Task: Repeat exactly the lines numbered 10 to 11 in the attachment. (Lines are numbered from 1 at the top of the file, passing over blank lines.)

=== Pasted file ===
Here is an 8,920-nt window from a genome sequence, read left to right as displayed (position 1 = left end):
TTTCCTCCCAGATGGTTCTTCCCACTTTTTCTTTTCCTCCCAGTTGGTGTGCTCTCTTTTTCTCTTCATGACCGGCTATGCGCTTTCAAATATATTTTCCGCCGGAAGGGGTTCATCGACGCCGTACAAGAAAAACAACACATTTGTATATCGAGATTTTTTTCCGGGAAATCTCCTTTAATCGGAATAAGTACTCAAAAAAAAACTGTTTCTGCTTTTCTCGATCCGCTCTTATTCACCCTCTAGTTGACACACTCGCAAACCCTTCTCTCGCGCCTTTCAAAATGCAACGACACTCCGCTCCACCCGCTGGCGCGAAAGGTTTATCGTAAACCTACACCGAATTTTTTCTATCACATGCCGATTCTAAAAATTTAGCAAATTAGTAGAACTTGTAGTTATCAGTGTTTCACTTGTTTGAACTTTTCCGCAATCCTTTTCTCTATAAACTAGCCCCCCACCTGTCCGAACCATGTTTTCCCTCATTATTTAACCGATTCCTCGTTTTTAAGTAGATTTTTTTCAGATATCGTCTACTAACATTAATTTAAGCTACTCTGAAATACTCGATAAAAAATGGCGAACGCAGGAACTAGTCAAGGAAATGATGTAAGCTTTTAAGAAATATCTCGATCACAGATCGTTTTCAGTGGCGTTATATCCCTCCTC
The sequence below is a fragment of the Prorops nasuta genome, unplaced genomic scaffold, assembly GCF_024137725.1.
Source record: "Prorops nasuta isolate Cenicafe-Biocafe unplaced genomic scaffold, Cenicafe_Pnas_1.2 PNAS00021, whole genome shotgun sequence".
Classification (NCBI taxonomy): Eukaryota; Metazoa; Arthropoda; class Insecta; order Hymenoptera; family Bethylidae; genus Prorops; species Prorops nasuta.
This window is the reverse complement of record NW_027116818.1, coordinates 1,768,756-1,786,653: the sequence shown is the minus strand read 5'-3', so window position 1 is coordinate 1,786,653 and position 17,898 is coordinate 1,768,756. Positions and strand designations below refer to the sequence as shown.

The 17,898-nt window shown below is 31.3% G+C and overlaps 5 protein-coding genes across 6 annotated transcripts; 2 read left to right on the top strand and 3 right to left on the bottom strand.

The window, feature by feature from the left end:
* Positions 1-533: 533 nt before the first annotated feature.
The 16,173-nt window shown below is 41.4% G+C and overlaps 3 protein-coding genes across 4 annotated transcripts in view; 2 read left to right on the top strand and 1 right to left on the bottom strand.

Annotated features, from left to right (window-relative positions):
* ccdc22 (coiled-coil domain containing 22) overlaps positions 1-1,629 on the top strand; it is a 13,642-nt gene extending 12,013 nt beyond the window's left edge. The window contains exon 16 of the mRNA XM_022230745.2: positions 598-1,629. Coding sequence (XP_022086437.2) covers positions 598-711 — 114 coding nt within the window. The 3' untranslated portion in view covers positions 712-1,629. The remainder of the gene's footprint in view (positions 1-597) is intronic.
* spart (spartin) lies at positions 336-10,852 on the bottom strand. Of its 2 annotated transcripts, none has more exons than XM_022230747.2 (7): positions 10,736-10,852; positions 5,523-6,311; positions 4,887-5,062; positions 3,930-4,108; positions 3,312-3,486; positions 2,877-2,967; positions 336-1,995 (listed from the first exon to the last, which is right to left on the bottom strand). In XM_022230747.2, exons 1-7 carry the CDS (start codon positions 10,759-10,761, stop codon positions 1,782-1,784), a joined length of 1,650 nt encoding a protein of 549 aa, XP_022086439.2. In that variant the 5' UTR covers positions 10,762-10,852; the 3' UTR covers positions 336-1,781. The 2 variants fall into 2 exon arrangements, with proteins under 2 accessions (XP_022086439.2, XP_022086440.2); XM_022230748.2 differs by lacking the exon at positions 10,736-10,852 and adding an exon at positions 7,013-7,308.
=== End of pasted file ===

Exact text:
The 16,173-nt window shown below is 41.4% G+C and overlaps 3 protein-coding genes across 4 annotated transcripts in view; 2 read left to right on the top strand and 1 right to left on the bottom strand.

Annotated features, from left to right (window-relative positions):